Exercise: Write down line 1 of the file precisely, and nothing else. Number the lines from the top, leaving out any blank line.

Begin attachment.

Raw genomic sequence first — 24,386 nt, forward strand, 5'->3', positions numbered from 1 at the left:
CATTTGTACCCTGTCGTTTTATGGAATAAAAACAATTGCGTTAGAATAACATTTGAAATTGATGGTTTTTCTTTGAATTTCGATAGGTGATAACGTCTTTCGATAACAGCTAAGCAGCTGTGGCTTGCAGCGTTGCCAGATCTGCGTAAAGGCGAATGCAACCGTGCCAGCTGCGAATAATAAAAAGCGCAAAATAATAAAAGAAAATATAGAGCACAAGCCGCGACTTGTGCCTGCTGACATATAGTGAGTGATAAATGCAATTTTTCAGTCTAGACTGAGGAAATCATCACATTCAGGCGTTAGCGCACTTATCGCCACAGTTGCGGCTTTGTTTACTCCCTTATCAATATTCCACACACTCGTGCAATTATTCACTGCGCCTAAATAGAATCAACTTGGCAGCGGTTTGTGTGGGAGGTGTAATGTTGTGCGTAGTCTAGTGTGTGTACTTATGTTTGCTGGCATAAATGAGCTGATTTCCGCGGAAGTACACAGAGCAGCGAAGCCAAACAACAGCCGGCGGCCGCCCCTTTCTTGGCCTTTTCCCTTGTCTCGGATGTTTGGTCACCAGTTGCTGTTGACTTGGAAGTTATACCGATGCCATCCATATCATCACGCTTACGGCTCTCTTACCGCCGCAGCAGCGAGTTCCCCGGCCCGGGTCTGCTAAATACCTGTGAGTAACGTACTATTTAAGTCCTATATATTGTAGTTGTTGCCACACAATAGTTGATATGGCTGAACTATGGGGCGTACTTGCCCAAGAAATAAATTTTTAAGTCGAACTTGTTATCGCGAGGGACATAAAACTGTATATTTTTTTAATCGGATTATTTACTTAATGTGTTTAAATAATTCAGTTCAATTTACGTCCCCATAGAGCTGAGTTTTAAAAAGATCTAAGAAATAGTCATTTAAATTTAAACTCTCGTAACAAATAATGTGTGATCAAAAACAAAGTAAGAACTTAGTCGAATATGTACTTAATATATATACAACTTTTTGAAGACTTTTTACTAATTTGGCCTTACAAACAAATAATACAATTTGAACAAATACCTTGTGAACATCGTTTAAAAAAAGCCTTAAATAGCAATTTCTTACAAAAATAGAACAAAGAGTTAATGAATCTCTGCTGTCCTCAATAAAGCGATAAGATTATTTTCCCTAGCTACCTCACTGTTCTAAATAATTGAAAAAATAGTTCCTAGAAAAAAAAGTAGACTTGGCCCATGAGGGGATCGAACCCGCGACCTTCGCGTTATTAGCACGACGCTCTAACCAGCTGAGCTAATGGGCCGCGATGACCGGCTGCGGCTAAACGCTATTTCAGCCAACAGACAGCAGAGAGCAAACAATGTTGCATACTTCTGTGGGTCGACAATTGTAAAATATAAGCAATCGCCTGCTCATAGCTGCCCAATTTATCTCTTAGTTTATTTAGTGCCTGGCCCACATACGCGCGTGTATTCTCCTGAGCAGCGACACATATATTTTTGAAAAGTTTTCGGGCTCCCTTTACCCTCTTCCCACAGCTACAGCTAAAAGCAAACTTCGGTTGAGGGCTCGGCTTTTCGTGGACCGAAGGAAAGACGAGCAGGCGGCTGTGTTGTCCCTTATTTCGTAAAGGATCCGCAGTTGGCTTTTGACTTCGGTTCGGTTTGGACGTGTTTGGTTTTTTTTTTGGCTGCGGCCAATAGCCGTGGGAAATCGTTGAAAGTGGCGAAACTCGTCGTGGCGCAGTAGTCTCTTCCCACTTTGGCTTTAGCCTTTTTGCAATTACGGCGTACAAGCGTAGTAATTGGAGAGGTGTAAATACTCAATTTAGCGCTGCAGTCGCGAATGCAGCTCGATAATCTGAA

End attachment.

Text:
Raw genomic sequence first — 24,386 nt, forward strand, 5'->3', positions numbered from 1 at the left: